April is National Poetry Month! I have a few tips for you that have worked so wonderfully over the years when introducing poetry to my classes.
Some students are natural writers and can jump write in when asked to write poetry.
Other students will stare at you like a lost puppy, suddenly develop a stomach ache, have to go to the bathroom, call their mom because they forgot their lunch, or just simply want to run and hide!
So, how can we get all our students writing poetry? How can we challenge those already eager writers while bringing those reluctant writers along?
There are 3 steps to how I introduce poetry that have always worked!
Step One: I read, read, read a ton of poetry to the class. I let them spend several days just listening and enjoying some great poetry as readers. Sometimes we share our opinions, questions, and thoughts about the poems. Other times, I just read for pure enjoyment.
I make sure to have at least three overflowing bins of poetry collection books of all varieties. I usually get these from the school library and my own collection. Here are some of my favorite poetry collections:
Each day after I read, read, read, I put the bins of poetry books in the middle of the carpet. I then tell the kids to choose one book that interests them and begin reading those poems independently. I make sure to have enough poetry books so that there is at least one per student and they have lots to choose from!
We repeat this process of reading poetry for several days. There is no pressure to begin writing poetry yet, just enjoying what has already been written!
Step Two: To transition kids from reading poetry for enjoyment into beginning to think about poetry as a writer we move into step two. During this stage I continue reading great poetry to the class. But, during their independent work time I have students copy poems they really enjoy.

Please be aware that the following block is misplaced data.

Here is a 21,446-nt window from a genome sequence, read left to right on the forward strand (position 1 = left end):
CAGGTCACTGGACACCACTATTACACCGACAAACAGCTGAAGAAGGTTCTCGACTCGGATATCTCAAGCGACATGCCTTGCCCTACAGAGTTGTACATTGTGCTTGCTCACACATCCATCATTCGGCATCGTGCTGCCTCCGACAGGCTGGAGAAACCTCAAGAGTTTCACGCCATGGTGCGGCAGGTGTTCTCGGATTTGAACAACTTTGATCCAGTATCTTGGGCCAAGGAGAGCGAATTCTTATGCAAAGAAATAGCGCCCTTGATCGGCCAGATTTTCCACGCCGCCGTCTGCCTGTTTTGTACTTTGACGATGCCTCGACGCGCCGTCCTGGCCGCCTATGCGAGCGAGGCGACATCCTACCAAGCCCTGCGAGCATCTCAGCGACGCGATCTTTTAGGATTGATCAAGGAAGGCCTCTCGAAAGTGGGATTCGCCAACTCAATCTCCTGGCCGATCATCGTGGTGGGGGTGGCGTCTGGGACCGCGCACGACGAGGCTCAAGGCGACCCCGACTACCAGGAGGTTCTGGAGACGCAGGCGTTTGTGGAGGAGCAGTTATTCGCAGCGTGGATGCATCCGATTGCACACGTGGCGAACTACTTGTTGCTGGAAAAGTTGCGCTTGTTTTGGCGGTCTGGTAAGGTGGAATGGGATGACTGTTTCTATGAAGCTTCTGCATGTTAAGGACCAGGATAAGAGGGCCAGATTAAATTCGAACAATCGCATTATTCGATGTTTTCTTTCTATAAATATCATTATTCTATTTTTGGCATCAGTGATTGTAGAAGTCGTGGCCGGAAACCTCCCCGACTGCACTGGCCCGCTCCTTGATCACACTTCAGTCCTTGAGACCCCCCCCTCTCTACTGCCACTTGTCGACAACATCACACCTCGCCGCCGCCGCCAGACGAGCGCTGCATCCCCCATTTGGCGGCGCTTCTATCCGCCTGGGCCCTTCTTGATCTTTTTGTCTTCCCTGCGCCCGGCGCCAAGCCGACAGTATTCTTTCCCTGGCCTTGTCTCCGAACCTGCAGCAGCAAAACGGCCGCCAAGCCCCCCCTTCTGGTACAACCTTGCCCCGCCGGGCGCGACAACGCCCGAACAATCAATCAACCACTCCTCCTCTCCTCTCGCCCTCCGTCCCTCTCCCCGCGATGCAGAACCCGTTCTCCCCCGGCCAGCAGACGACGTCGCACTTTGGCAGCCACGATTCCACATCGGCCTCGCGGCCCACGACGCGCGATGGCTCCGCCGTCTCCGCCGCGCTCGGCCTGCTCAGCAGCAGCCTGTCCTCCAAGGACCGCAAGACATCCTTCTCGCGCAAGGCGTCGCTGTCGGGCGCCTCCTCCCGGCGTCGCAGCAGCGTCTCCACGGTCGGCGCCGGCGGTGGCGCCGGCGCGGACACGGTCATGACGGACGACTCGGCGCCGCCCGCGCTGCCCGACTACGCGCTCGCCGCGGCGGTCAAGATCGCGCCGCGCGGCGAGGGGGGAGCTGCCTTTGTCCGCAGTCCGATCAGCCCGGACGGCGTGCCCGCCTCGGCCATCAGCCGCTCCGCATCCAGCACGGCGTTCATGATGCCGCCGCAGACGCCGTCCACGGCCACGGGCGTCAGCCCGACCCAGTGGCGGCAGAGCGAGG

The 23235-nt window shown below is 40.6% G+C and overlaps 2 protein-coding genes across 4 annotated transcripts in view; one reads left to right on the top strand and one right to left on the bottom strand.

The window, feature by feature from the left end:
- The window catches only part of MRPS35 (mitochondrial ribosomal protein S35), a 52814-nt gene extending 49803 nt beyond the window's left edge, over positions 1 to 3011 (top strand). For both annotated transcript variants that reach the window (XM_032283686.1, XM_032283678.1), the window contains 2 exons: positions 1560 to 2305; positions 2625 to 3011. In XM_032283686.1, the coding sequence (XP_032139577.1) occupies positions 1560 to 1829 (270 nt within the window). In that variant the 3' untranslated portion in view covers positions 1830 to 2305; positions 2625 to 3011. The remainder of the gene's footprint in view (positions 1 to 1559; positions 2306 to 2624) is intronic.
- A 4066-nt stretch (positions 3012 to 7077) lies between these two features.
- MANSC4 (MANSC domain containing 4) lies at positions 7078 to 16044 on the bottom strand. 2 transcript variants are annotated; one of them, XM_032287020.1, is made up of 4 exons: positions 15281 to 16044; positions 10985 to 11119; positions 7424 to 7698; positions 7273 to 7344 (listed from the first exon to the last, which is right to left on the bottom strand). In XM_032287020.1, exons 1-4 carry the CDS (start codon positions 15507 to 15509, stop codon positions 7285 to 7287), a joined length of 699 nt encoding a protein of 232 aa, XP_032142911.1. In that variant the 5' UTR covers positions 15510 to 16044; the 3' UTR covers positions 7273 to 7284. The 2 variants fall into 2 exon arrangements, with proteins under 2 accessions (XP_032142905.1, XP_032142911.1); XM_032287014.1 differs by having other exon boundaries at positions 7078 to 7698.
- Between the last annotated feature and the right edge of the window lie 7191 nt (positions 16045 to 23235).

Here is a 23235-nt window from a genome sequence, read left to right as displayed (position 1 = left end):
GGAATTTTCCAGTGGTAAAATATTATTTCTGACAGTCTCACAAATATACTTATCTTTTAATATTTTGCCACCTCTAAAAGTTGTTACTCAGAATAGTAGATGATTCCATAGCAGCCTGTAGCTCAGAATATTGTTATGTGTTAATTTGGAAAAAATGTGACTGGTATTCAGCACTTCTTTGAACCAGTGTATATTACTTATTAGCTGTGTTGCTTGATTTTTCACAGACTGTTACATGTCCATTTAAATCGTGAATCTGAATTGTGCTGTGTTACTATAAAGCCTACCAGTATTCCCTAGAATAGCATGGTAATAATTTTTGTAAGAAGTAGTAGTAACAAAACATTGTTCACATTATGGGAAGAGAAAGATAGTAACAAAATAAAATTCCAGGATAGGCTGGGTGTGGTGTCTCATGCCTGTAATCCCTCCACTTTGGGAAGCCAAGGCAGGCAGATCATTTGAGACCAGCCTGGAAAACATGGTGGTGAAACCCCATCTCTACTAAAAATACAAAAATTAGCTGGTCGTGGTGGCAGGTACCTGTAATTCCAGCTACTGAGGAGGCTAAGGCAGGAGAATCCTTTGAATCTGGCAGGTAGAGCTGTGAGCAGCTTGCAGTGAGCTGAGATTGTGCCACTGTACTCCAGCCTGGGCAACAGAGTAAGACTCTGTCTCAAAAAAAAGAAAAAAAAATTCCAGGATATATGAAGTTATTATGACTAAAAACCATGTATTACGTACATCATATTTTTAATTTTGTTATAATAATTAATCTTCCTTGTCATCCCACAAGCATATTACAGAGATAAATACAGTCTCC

They simply choose a poem that stands out to them as something special and copy it exactly as it is written.
By doing this for a few days, there is still no pressure on kids to come up with writing their own poems. Here are some great benefits to this step:
1. Every student can be successful at copying a poem
2. Students are building a level of enjoyment for poetry
3. It is a great assessment to see what types of poems each student is really interested in
4. It builds a great sense of community as students share their favorite poems after they are copied
5. It introduces the ideas of line breaks, spacing, and font changes in poetry
Step Three: After students have copied several of their favorite poems, ask them to choose their absolute favorite. Choose a class favorite from all the poems you have read. On a large chart paper, write a poem similar to your favorite. Ask the class to help you write the poem, inviting them to share their ideas with the class.
After the class poem is finished, instruct students to do the same thing with their favorite poem. Tell them there are no wrong answers and that they can be as creative as they would like. That’s what makes poetry so great!!
These three simple steps have saved my students from the pressures of having to instantly write poetry. They have also saved me a lot of headaches when trying to force students into writing poetry when they have no clue even where to begin!
I hope these tips will help you and your students during National Poetry Month!!
If you are interested in learning about the month-long common core poetry units of study I have created for both the reading and writing workshops, you can click on the links below.
Best wishes to you all!!